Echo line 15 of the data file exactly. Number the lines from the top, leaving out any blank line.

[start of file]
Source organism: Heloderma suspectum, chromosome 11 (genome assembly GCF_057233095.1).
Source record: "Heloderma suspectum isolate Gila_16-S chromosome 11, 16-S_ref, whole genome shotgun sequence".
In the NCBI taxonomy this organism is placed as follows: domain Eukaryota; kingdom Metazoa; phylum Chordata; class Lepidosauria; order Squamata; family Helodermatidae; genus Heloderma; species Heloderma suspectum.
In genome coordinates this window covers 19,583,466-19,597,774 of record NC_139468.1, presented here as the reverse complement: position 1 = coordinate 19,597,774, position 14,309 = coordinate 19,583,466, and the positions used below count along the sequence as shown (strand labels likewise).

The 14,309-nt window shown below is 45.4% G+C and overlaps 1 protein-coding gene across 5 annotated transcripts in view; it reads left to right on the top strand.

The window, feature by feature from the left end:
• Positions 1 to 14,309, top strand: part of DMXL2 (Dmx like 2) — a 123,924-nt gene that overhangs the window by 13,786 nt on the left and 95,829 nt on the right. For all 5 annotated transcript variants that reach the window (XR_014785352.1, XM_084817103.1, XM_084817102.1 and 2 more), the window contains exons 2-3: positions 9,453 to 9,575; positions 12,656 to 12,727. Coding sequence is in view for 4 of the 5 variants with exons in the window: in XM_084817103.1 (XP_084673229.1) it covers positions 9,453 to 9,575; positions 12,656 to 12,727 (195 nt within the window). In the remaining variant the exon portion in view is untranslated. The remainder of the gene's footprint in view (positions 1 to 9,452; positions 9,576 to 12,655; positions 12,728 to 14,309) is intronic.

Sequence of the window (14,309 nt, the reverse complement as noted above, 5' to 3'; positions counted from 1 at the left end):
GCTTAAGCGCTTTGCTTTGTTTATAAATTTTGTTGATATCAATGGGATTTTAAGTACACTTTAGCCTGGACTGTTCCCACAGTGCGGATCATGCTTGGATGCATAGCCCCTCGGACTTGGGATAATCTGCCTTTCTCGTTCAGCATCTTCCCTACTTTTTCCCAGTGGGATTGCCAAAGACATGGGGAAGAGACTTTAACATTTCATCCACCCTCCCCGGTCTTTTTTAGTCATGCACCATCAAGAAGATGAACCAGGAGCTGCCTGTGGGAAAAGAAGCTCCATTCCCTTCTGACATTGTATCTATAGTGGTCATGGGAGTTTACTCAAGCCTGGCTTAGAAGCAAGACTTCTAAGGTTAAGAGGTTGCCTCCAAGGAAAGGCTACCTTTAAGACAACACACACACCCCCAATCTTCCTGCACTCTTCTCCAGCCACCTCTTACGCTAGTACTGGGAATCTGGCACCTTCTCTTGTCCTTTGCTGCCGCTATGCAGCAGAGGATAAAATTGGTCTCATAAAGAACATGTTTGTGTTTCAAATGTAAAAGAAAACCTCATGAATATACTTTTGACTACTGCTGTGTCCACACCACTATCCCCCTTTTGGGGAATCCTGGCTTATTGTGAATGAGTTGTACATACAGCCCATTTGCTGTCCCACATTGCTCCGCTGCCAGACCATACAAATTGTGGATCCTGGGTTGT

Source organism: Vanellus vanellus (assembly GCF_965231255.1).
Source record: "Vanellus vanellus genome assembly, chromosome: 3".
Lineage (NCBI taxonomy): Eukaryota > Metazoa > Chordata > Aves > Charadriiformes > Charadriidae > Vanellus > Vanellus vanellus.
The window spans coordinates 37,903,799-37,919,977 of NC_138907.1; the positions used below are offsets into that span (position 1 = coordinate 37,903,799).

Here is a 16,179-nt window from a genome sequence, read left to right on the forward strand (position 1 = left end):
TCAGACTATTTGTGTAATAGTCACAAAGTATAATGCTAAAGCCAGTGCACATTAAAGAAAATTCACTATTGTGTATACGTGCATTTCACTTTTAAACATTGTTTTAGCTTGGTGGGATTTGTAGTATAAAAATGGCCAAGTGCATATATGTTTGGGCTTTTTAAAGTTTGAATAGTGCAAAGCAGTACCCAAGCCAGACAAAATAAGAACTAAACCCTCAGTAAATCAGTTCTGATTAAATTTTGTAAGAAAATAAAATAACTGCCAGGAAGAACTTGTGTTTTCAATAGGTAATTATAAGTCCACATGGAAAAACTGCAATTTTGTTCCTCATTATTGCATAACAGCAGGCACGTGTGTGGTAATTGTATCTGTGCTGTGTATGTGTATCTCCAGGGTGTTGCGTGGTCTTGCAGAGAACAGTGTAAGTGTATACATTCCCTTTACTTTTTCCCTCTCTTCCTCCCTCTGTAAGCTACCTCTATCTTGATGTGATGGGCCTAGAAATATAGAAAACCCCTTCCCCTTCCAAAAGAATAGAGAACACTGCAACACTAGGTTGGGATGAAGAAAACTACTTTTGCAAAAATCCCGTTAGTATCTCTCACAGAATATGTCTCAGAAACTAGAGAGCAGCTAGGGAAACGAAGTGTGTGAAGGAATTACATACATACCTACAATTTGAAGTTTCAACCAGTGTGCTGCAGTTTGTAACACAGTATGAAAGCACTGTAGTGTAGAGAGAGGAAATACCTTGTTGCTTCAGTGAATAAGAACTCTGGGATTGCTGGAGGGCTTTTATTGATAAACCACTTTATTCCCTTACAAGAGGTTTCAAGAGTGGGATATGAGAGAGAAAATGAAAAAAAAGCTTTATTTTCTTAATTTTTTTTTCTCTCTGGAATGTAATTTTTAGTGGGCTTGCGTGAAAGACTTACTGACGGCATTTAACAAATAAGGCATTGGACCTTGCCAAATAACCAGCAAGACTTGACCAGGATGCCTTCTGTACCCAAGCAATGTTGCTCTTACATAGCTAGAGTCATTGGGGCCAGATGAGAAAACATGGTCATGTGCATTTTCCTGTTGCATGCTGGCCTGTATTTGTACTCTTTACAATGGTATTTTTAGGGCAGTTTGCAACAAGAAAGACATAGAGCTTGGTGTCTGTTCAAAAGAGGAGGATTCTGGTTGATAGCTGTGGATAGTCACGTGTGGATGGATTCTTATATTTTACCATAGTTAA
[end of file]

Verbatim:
TCAGACTATTTGTGTAATAGTCACAAAGTATAATGCTAAAGCCAGTGCACATTAAAGAAAATTCACTATTGTGTATACGTGCATTTCACTTTTAAACATTGTTTTAGCTTGGTGGGATTTGTAGTATAAAAATGGCCAAGTGCATATATGTTTGGGCTTTTTAAAGTTTGAATAGTGCAAAGCAGTACCCAAGCCAGACAAAATAAGAACTAAACCCTCAGTAAATCAGTTCTGATTAAATTTTGTAAGAAAATAAAATAACTGCCAGGAAGAACTTGTGTTTTCAATAGGTAATTATAAGTCCACATGGAAAAACTGCAATTTTGTTCCTCATTATTGCATAACAGCAGGCACGTGTGTGGTAATTGTATCTGTGCTGTGTATGTGTATCTCCAGGGTGTTGCGTGGTCTTGCAGAGAACAGTGTAAGTGTATACATTCCCTTTACTTTTTCCCTCTCTTCCTCCCTCTGTAAGCTACCTCTATCTTGATGTGATGGGCCTAGAAATATAGAAAACCCCTTCCCCTTCCAAAAGAATAGAGAACACTGCAACACTAGGTTGGGATGAAGAAAACTACTTTTGCAAAAATCCCGTTAGTATCTCTCACAGAATATGTCTCAGAAACTAGAGAGCAGCTAGGGAAACGAAGTGTGTGAAGGAATTACATACATACCTACAATTTGAAGTTTCAACCAGTGTGCTGCAGTTTGTAACACAGTATGAAAGCACTGTAGTGTAGAGAGAGGAAATACCTTGTTGCTTCAGTGAATAAGAACTCTGGGATTGCTGGAGGGCTTTTATTGATAAACCACTTTATTCCCTTACAAGAGGTTTCAAGAGTGGGATATGAGAGAGAAAATGAAAAAAAAGCTTTATTTTCTTAATTTTTTTTTCTCTCTGGAATGTAATTTTTAGTGGGCTTGCGTGAAAGACTTACTGACGGCATTTAACAAATAAGGCATTGGACCTTGCCAAATAACCAGCAAGACTTGACCAGGATGCCTTCTGTACCCAAGCAATGTTGCTCTTACATAGCTAGAGTCATTGGGGCCAGATGAGAAAACATGGTCATGTGCATTTTCCTGTTGCATGCTGGCCTGTATTTGTACTCTTTACAATGGTATTTTTAGGGCAGTTTGCAACAAGAAAGACATAGAGCTTGGTGTCTGTTCAAAAGAGGAGGATTCTGGTTGATAGCTGTGGATAGTCACGTGTGGATGGATTCTTATATTTTACCATAGTTAA